If an employee properly requests FMLA leave, but fails to advise her employer of how long she plans to be out, is the employer obligated to hold the position open? Late last month, the Seventh Circuit decided that yes, in a situation involving unforeseeable leave, the employer is still obligated to allow the employee to come back to work, provided she has not used more than 12 weeks of leave, despite her failure to provide information regarding the duration of her leave. See Gienapp v. Harbor Crest, et al., No. 14-1053 (7th Cir. June 24, 2014).
In January of 2011, Suzan Gienapp, an employee of Harbor Crest nursing care facility, advised her manager that she needed time off to care for her daughter who was undergoing treatment for thyroid cancer. The manager granted Gienapp FMLA leave. While Gienapp was out on leave, she mailed in her FMLA form, but left blank the question about the expected duration of her leave. Following receipt of this form, Harbor Crest did not ask Gienapp to fill in that portion of the form or ask for her to provide any information in writing regarding the duration of her leave as the leave progressed. There was a statement from a physician on the form saying that the daughter’s recovery was uncertain and if she did recover, she would need assistance through at least July 2011. Gienapp’s manager apparently inferred from this that she would not return by the outer limit of her leave (April 2011) and so hired someone else. Gienapp tried to return to work on March 29 and was told she no longer had a job.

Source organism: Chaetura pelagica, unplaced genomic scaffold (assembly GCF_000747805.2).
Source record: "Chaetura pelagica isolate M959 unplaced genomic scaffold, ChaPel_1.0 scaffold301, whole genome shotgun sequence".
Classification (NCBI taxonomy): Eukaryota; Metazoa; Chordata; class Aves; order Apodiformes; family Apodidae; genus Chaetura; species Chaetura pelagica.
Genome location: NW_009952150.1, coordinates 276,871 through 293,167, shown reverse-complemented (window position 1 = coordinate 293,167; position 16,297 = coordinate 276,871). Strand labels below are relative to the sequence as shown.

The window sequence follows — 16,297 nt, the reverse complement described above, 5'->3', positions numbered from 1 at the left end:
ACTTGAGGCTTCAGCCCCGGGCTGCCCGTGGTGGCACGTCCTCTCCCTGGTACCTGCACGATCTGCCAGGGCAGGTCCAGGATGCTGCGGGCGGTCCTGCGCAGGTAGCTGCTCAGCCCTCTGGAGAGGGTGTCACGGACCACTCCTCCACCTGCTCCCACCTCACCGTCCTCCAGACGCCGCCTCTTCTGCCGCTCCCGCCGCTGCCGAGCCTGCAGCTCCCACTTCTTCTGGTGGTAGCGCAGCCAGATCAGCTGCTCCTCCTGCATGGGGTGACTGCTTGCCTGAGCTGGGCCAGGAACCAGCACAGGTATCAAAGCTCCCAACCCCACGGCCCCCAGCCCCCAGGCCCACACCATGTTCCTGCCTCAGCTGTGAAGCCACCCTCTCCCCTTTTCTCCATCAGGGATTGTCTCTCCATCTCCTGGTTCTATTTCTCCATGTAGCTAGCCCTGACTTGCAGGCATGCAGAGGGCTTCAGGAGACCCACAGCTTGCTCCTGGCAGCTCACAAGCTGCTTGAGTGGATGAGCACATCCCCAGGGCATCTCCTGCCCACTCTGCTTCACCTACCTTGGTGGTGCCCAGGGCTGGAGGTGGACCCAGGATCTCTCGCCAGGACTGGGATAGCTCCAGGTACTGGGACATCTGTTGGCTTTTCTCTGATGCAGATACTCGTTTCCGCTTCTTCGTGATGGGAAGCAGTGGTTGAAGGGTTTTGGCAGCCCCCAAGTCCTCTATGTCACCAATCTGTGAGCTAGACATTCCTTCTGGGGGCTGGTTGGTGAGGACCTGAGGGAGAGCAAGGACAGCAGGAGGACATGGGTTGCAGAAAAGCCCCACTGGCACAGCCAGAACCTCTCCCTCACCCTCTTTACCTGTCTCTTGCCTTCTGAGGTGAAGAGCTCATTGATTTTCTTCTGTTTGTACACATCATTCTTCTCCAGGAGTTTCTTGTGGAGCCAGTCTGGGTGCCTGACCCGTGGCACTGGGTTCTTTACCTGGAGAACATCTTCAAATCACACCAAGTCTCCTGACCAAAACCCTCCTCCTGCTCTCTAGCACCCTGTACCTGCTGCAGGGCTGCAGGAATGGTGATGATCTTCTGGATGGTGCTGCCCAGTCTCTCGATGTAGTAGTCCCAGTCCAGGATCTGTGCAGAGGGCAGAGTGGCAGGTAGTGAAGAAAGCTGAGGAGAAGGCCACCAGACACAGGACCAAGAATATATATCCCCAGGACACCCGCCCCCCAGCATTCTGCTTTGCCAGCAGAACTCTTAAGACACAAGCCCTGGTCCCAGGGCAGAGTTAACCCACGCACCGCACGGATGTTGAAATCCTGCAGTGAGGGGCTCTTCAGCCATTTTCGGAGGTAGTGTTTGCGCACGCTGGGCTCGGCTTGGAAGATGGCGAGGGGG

She filed a lawsuit and the employer contended that she had forfeited her FMLA rights by failing to provide it with the expected duration of her leave. The district court granted summary judgment to the defendants on this basis.
The Seventh Circuit disagreed that the employer was entitled to summary judgment. As the Seventh Circuit pointed out, foreseeable leave is governed by 29 C.F.R. § 825.302(c). Gienapp, No. 14-1053, p. 3. This regulation directs employees to tell employers how much leave they need and states that an employer must inquire further if the employee’s statement is inadequate. Id. But the section dealing with unforeseeable leave (29 C.F.R. § 825.303) does not require employees to tell employers how much leave they need if they do not yet know themselves. Instead, employers are permitted to require updated estimates about how long leave might last. Id. at 4. In this case, Harbor Crest told Gienapp to call in monthly and she did. There was no indication before the court that Harbor Crest asked for any other information in these calls, and so, the Seventh Circuit concludes, it must assume that she complied with the policies. Id. “What seems to have happened instead is that [Gienapp’s manager] drew an unwarranted inference from the physician’s statement in the original form and confused the anticipated duration of the daughter’s need for care with the anticipated duration of Gienapp’s absence from work, even though these are logically distinct.” Id. Therefore, “Harbor Crest is not entitled to summary judgment on a theory that Gienapp failed to provide essential information.” Id.